Woolworths ponders sale of 430 petrol stations
Woolworths is poised to become a pure food and liquor retailer after decades of amassing a hotchpotch of retail assets, including a disastrous foray into hardware.
The supermarket group has finally conceded after months of speculation that its petrol arm could be up for sale.
Woolworths admitted it was evaluating whether to retain or dispose of its petrol business, which has 430 sites around Australia, of which more than two thirds are leasehold properties.
Ill-fated foray: Woolworths to sell Masters stores in December
In an update to the market yesterday, the retailer said it had yet to make a decision on whether to accept one of several offers for its petrol operation. It comes after The Australian’s DataRoom column revealed Caltex was in the final stages of negotiations on a deal with Woolworths.
Woolworths did not name the potential bidders involved, saying only it has received a number of “incomplete and conditional proposals” in relation to either a purchase of the entire business or the development of a “revamped convenience and loyalty offer”.
“Woolworths remains in discussions with a number of interested parties,” Woolworths said in a statement to the Australian Securities Exchange.
“No decision in relation to the future of the business has been made, and Woolworths wishes to advise that current discussions may not result in a transaction.”
The petrol business is estimated to be worth between $1.3 billion and $1.5 billion. In 2016 it posted sales of $4.61 billion , down 18.1%, with the decline mostly driven by changes to Woolworths alliance with Caltex in 2015, when sales at 131 Caltex-operated sites were no longer recognised by Woolworths.
It felt like the whole portfolio was on the blocks a few months back, but petrol has limited synergies with the food business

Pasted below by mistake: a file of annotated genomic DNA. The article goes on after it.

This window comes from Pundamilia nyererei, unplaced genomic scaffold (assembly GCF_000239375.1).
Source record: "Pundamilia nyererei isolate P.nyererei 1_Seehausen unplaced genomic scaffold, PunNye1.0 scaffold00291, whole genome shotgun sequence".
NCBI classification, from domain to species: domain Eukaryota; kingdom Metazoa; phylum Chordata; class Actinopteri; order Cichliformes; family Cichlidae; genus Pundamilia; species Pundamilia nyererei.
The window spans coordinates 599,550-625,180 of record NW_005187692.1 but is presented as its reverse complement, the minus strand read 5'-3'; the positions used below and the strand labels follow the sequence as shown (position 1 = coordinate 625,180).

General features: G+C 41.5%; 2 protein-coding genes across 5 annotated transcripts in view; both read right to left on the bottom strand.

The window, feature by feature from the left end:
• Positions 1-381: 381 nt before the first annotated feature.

Caltex is viewed as the most likely bidder. Last month Caltex boss Julian Segal declared he would certainly be interested in scooping up the assets if they were for sale.
“Obviously if the assets were for sale, given our relationship with Woolworths going back to 2003, then we would be interested,” Segal says.
Woolworths has hived off several assets this year, including shutting down its Masters hardware chain and announcing it was looking for a buyer for its EziBuy online business. The key question for many investors is whether its loss-making general merchandise chain Big W and hotels investments will also be sold, which would leave it as pure-play food and grocery company with supermarkets and liquor stores.
“Woolworths’ food and liquor business has not had the focus on it that it should have had, and to the extent that Woolworths looks like it is trying to simplify its structure, it has to be a good thing,’’ says Perennial Value Management managing director John Murray.
“There are companies that can successfully run conglomerate structures. In Australia Wesfarmers is a good example of that. Brickworks and Washington H Soul Pattinson is another example, but they are few and far between.
“Is Big W something that can be restored to its former position? It may well be the Woolworths management and board have decided that it can’t be, in which case they may well decide to jettison it.”
Bruce Smith, principal and portfolio manager at Alphinity Investment Management, says many had known the petrol station portfolio might be sold.
“It felt like the whole portfolio was on the blocks a few months back, but petrol has limited synergies with the food business that couldn’t be achieved with a commercial arrangement and presumably there’s a willing buyer.”
This article originally appeared on www.theaustralian.com.au/property.